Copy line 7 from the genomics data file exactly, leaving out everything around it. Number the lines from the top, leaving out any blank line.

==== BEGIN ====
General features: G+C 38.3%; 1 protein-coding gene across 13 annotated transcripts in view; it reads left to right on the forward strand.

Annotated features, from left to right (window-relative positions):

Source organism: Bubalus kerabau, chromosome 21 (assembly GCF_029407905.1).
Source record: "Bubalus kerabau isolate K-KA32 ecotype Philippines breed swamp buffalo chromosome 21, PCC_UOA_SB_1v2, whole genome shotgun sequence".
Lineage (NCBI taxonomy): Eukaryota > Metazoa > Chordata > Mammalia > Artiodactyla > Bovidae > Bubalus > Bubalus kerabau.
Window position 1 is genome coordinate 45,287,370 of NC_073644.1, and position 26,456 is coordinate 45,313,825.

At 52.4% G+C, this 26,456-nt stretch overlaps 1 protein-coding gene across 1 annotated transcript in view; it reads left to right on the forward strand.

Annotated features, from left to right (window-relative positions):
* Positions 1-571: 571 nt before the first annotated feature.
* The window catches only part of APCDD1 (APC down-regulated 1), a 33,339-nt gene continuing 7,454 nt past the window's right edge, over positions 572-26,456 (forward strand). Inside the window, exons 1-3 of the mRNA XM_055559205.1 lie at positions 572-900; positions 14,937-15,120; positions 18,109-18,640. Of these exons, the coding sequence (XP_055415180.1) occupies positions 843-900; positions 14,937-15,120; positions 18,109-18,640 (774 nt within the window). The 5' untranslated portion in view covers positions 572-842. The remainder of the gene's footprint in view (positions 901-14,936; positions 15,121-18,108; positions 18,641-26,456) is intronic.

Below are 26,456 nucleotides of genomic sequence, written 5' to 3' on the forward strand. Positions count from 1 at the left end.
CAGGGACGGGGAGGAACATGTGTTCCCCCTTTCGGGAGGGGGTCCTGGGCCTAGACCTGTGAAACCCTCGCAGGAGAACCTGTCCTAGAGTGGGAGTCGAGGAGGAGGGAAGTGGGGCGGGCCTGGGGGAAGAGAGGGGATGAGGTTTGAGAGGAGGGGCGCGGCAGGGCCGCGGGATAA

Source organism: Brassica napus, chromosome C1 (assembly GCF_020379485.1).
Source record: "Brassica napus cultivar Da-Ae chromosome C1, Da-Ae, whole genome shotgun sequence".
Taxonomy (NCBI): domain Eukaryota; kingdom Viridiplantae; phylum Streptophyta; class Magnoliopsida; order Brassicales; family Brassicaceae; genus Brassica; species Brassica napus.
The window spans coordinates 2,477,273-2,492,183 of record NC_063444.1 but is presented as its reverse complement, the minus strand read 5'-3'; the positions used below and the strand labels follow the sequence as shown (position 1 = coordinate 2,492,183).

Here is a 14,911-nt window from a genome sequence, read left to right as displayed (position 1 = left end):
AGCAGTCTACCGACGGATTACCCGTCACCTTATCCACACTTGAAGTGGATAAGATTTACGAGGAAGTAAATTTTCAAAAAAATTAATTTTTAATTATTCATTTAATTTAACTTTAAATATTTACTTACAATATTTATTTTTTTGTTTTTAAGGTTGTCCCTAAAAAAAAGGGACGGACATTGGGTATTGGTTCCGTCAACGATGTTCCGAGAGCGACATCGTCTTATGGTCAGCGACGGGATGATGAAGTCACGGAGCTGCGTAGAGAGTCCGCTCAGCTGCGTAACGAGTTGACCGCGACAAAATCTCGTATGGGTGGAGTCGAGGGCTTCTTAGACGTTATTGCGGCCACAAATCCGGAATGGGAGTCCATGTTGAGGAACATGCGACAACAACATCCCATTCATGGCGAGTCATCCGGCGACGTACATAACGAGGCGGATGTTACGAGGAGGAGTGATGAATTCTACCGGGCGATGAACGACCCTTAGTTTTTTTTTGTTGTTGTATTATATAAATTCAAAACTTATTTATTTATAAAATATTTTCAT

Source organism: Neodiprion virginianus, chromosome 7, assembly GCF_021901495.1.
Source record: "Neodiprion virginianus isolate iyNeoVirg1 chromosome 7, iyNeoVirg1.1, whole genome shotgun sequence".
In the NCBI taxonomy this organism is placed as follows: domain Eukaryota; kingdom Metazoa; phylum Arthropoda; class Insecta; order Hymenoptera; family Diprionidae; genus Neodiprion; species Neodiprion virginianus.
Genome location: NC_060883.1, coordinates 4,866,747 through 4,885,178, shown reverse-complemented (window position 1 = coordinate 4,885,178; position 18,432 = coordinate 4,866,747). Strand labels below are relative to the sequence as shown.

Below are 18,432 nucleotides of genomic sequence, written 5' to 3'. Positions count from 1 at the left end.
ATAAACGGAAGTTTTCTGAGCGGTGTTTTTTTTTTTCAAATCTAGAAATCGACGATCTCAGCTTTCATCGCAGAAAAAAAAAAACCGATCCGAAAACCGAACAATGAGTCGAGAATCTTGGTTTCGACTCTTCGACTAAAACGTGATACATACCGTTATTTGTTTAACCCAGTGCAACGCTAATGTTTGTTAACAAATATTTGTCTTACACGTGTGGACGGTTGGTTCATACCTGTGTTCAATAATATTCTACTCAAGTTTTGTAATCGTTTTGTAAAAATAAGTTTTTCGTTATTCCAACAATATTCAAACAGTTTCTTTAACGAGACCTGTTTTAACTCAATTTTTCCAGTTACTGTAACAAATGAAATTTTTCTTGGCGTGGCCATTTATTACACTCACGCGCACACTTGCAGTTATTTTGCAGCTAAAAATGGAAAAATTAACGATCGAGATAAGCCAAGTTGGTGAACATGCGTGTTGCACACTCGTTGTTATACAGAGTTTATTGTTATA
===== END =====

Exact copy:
At 52.4% G+C, this 26,456-nt stretch overlaps 1 protein-coding gene across 1 annotated transcript in view; it reads left to right on the forward strand.